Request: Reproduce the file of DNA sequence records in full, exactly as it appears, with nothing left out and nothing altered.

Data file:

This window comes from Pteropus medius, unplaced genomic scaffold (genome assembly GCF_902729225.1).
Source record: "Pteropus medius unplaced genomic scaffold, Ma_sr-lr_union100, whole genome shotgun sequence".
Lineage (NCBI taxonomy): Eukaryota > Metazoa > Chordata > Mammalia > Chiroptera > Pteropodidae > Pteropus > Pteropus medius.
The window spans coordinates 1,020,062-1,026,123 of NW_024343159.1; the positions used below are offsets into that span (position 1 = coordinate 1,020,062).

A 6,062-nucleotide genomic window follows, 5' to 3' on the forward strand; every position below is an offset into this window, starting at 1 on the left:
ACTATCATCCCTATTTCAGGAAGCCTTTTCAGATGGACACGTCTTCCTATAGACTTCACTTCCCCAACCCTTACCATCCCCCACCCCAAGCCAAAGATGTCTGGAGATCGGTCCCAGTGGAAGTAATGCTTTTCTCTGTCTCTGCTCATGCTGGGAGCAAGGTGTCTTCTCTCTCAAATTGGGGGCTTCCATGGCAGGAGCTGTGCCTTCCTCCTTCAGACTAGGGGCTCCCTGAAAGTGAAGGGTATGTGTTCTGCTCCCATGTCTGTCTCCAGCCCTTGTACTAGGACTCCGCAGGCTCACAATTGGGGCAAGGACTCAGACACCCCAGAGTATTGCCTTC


This window comes from Pteropus medius, unplaced genomic scaffold (genome assembly GCF_902729225.1).
Source record: "Pteropus medius unplaced genomic scaffold, Ma_sr-lr_union100, whole genome shotgun sequence".
Lineage (NCBI taxonomy): Eukaryota > Metazoa > Chordata > Mammalia > Chiroptera > Pteropodidae > Pteropus > Pteropus medius.
The window spans coordinates 1,020,062-1,026,123 of NW_024343159.1; the positions used below are offsets into that span (position 1 = coordinate 1,020,062).

A 6,062-nucleotide genomic window follows, 5' to 3' on the forward strand; every position below is an offset into this window, starting at 1 on the left:
ACTATCATCCCTATTTCAGGAAGCCTTTTCAGATGGACACGTCTTCCTATAGACTTCACTTCCCCAACCCTTACCATCCCCCACCCCAAGCCAAAGATGTCTGGAGATCGGTCCCAGTGGAAGTAATGCTTTTCTCTGTCTCTGCTCATGCTGGGAGCAAGGTGTCTTCTCTCTCAAATTGGGGGCTTCCATGGCAGGAGCTGTGCCTTCCTCCTTCAGACTAGGGGCTCCCTGAAAGTGAAGGGTATGTGTTCTGCTCCCATGTCTGTCTCCAGCCCTTGTACTAGGACTCCGCAGGCTCACAATTGGGGCAAGGACTCAGACACCCCAGAGTATTGCCTTC